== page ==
South Platte River – 04/24/2023

Time: 11:00AM – 4:00PM

Location: Eleven Mile Canyon

South Platte River 04/23/2023 Photo Album

Monday, April 24 was almost a carbon copy of my trip last Wednesday with Nate. The flows were essentially the same, and the weather was very similar. The temperature was around 46 degrees, when I began at 11AM, and then it climbed to around 50 degrees by 1PM, before massive dark clouds rolled in. The onset of heavy clouds caused the air temperature to gradually fall into the mid-forties, but the blue winged olives relished the low light and wind, as they emerged continuously from 12:15PM, until I quit at 4:00PM. Unlike April 19, however, I wore my hat with earflaps and carried my fingerless wool gloves; therefore, I was prepared for the adverse conditions in the afternoon.

I arrived at my favorite parking space along the river by 10:45AM, and this enabled me to be on the river fly fishing by 11:00AM. I wore my light down coat and rain shell as a windbreaker, and I assembled my Sage One five weight for a day on the tailwater. When I was prepared, I hiked up the road for .3 mile and then slid down a gravel path to the edge of the river. During the course of my day on the South Platte I encountered only one other angler. I was quite pleased with this circumstance, but I am unable to produce a viable explanation. Perhaps the weather forecast scared off the fly fishermen?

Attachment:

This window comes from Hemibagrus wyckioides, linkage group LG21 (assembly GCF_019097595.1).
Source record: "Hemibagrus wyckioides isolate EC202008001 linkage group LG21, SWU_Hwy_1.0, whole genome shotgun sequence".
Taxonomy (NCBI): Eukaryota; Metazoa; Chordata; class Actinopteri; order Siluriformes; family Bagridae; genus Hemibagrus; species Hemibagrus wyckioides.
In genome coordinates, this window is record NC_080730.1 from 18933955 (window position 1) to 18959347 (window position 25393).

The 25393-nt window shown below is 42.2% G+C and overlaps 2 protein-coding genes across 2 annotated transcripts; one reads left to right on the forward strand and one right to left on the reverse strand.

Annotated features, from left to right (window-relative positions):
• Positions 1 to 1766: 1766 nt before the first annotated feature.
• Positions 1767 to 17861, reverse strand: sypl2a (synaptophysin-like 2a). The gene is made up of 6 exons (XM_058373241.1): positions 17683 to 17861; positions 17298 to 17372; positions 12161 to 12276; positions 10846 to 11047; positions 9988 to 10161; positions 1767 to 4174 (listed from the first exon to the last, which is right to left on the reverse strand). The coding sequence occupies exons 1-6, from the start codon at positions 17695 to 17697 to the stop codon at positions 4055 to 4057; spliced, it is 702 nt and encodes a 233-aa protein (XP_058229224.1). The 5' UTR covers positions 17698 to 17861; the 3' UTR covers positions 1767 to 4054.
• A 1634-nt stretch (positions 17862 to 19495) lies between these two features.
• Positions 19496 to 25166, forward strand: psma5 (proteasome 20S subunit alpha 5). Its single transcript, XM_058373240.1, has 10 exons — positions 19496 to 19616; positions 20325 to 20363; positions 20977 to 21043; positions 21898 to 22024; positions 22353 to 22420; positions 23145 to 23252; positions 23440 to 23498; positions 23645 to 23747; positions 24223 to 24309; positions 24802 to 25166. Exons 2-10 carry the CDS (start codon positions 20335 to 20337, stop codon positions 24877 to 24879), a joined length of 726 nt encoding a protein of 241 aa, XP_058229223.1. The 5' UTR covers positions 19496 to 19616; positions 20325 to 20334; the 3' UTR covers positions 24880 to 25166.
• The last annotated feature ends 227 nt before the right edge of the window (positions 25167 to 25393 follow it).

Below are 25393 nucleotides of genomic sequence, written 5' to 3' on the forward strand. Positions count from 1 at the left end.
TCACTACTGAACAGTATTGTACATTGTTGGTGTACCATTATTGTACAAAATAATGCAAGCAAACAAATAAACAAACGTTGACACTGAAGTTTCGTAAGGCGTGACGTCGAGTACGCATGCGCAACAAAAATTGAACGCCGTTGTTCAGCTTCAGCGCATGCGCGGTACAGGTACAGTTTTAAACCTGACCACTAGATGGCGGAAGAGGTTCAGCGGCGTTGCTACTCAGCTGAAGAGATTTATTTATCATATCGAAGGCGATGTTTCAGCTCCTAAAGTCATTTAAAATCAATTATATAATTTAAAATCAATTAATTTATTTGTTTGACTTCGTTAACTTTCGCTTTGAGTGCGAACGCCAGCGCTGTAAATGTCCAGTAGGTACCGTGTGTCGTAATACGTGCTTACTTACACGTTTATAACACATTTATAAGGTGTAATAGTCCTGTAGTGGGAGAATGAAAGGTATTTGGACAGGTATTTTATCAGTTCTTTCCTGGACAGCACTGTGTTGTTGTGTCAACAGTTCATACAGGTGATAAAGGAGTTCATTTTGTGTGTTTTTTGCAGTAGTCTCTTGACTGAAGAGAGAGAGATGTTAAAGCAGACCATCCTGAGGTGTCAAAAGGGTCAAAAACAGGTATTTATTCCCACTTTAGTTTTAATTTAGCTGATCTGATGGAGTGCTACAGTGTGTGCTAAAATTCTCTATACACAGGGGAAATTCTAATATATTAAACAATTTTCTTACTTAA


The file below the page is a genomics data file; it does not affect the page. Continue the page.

Site of First Trout of the Day


Entry Run Produced

Between 11AM and noon I prospected the pockets and the faster entering riffles of three pools. My offerings were the yellow fat Albert, a size 12 20 incher and three different bottom flies. I began with an ultra zug bug and then switched to an emerald caddis pupa and finished with a classic RS2. The dry/dropper approach yielded one very nice cutbow that grabbed the 20 incher at the head of the long pool, where Nate and I ate our lunch on the previous Wednesday.

Poised to Release

I timed my progression, so that I arrived at the large bend pool by noon, and after I covered the wide entering riffle with the dry/dropper configuration, I retreated to the bank to eat my lunch. As I observed, small rings began to appear in the center section of the pool, and by the time I stuffed my lunch wrappers back in my backpack, the surface feeding advanced to the top of the pool and the faster current seams. I took the necessary time to remove the dry/dropper flies, and I replaced the last section of tippet with material from the new 5X spool that I purchased the previous week. My first choice for fishing the big bend pool was a soft hackle emerger, and I applied floatant and fished it in the surface film.